Recently both Meredith Farkas and, in response, Roy Tennant have commented on the changing professional conversation — the difficulty of keeping it up with it all (Twitter and Facebook and Google+, oh my!) and the fragmentation of conversations, and selves, across all these spaces. One of the questions they both raise is, what if we lose something?
We monitor so much information across these sites. It sticks in some quiet corner of our heads where it emerges a month later, relevant to something, and then we wonder, where did we find it, and our search tools are not up to the task, and it’s frustrating.
And we are fragmented. There are bits of self here, there, everywhere. Lots of people want more federation, a way to unify identities across sites, a way to stream content from lots of places into one interface, to make it easier to keep track of and keep up with. What if we lose something?
I am more concerned with another question: what if we don’t?
danah boyd talks about digital chaffing, staying active online so that the new stuff that represents you drowns out the old, so that when people search for you they see you today. I’ve been online since 1991 and I would certainly rather people find the me of today when they search. I find it helpful that bits of my teenage identity can be lost, or at least obscured: that in being me today I don’t have to grapple simultaneously with being me in 1991, that my audience can interact with me now and other bits can be quietly lost. I trust the teenagers of today would find it handy, as they apply for college or jobs, that their youthful indiscretions and experiments with identity could be quietly lost — but they, unlike me in 1991, live in the post-Google era and don’t have that option.
Or, at least, they don’t have that option in a world of federation, a world which via code and norms drives people toward having the same identity on every site. Bits of me can be quietly lost to public view while remaining available to the communities where they matter because I tack hard away from federation. You want to know why I care so much that pseudonymity matters: this is a big part of why.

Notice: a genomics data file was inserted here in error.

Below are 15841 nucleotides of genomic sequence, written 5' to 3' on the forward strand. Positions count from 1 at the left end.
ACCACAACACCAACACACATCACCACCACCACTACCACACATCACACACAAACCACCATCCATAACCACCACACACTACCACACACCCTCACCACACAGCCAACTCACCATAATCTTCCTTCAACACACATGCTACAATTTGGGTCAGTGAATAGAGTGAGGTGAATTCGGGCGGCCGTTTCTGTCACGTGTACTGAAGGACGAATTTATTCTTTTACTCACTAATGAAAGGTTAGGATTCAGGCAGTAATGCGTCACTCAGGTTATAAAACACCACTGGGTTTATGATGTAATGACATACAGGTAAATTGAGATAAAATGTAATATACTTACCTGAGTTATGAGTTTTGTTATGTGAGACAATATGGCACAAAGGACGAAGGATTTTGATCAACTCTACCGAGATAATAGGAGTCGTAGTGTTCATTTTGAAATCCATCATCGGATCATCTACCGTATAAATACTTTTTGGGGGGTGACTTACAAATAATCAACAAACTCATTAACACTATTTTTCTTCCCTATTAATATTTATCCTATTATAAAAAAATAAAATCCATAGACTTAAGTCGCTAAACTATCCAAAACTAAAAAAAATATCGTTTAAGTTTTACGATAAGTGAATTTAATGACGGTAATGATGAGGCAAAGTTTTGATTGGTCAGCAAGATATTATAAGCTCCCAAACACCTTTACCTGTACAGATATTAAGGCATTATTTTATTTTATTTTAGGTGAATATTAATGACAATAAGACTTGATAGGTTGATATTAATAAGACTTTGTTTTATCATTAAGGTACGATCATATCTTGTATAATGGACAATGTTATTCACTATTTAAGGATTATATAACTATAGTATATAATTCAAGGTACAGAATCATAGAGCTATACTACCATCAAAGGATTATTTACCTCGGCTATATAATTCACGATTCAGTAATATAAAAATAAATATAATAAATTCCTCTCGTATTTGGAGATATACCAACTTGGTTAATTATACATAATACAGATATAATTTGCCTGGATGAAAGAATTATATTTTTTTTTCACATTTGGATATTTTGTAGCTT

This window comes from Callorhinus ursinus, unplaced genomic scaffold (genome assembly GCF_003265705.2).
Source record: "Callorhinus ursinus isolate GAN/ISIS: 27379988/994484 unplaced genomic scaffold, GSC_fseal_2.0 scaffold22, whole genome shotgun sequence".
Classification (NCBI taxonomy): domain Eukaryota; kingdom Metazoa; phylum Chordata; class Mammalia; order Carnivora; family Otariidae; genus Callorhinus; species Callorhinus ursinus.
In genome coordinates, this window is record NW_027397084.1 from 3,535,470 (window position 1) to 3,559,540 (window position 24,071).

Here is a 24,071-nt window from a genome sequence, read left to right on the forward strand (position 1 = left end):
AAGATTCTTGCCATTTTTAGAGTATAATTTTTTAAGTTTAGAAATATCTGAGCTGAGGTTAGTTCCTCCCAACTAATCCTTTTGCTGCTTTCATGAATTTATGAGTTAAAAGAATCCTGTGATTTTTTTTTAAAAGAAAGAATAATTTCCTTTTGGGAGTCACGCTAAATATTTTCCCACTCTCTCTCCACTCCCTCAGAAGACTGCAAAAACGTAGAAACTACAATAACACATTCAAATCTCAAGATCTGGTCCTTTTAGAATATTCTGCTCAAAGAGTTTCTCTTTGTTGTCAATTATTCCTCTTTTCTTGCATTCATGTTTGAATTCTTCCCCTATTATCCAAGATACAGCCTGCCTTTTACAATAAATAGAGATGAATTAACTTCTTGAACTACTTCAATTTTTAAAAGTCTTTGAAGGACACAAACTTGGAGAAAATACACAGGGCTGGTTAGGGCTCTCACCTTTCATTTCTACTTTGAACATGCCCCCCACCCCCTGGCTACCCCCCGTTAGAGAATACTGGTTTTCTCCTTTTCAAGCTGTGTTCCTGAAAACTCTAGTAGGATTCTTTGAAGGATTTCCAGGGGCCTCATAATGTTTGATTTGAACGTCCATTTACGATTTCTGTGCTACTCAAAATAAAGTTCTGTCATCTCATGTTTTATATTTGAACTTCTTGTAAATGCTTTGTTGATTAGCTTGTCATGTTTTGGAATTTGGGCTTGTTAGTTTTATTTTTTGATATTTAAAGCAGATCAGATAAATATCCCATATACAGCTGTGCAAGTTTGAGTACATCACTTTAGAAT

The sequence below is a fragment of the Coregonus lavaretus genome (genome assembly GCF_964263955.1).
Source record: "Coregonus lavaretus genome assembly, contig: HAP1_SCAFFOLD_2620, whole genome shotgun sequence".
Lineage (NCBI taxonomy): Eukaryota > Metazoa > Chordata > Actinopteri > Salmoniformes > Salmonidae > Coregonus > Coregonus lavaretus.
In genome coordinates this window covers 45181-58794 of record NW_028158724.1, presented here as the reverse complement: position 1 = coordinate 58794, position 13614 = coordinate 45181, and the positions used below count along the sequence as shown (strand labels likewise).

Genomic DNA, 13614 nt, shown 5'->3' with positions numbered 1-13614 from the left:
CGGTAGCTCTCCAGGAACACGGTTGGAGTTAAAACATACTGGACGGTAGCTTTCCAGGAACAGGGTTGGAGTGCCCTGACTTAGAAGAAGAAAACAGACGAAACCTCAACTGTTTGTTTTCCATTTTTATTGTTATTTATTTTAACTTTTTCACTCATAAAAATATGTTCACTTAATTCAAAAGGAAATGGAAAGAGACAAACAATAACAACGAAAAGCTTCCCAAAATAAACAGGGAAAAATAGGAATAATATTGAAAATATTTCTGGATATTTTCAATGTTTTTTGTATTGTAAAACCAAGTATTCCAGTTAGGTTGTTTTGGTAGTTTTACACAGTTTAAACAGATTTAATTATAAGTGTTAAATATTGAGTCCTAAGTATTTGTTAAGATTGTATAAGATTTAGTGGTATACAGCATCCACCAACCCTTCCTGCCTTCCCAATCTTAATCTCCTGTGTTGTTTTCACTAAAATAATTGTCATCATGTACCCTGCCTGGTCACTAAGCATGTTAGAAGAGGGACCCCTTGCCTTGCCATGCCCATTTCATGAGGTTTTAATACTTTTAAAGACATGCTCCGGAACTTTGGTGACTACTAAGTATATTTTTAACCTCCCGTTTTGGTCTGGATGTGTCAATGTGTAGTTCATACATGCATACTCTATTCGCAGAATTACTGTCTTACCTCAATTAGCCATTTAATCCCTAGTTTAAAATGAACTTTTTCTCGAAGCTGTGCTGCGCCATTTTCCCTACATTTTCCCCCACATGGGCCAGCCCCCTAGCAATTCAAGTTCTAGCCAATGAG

What happens if things aren’t lost? What happens if you, today, are presumed to equally own every viewpoint you have ever held, and expected to equally defend them? What if you are presumed to have precisely the level of knowledge, or wisdom, or skill, or maturity you had in 2010 — and 2001 — and 1991, because nothing is ever lost? What happens if you must stand by every bit of ephemera, every trial balloon, every joke and piece of sarcasm, everything that plays right to one audience when you’re talking to another, because nothing is ever lost? What happens when you have to carry, always, all the weight of everyone you’ve ever been, and it might spring up at you from any corner at any time, without warning? How do you become the next person you’re going to be?
Even our cells wither and die and turn over. It’s okay if our information does too. Ephemera can be ephemera. It’s okay. It’s better.
2 thoughts on “the changing professional conversation: fragmentation, chaffing, and ephemera”
I think there are competing interests here. It’s better for me if my stuff is fragmented, for all the reasons you lay out so clearly. (I am with Bruce Schneier in thinking that data is going to be — is already — a major pollution problem.)
But conversely, it’s also better for me if *your* stuff isn’t fragmented. If I want to keep track of all the things and people I really care about, it’s much less taxing if there’s a one-stop shop for that. A diversified Andromeda (&c) is good for you but bad for me.
I think you’re right, though, that it’s better to adapt to a world in which we frequently miss things than it is to engineer a world in which we can’t. For one thing, the urge NOT to miss things drives up my blood pressure and keeps me from using my time in more productive ways — life would be better, saner, without this urge. I think social norms have to allow for this, too. It’s not good if you assume that anyone you come in contact with is mainlining the same info sources that you are. (One of the annoying things about politics is the way you basically have to be to participate in the conversations that everyone else is having.) Thankfully I think it is already a faux pas to assume that your friends live for your personal Facebook status feed. As the info world gets more and more fragmented, and it becomes less and less possible to know it all, other social norms should adjust similarly. (I wonder what social premium there will be, in that world, on being the one to say “Haven’t you heard?” — will it lose its cache if everyone is always, for some things, the first to know?)
The good for me/bad for you point is well taken. I wonder if that’s part of why we feel so frazzled with too much internet — not just that there’s so much information, but we feel the pressures of keeping up with others’ expectations of our information consumption; their voices clamor louder than our own.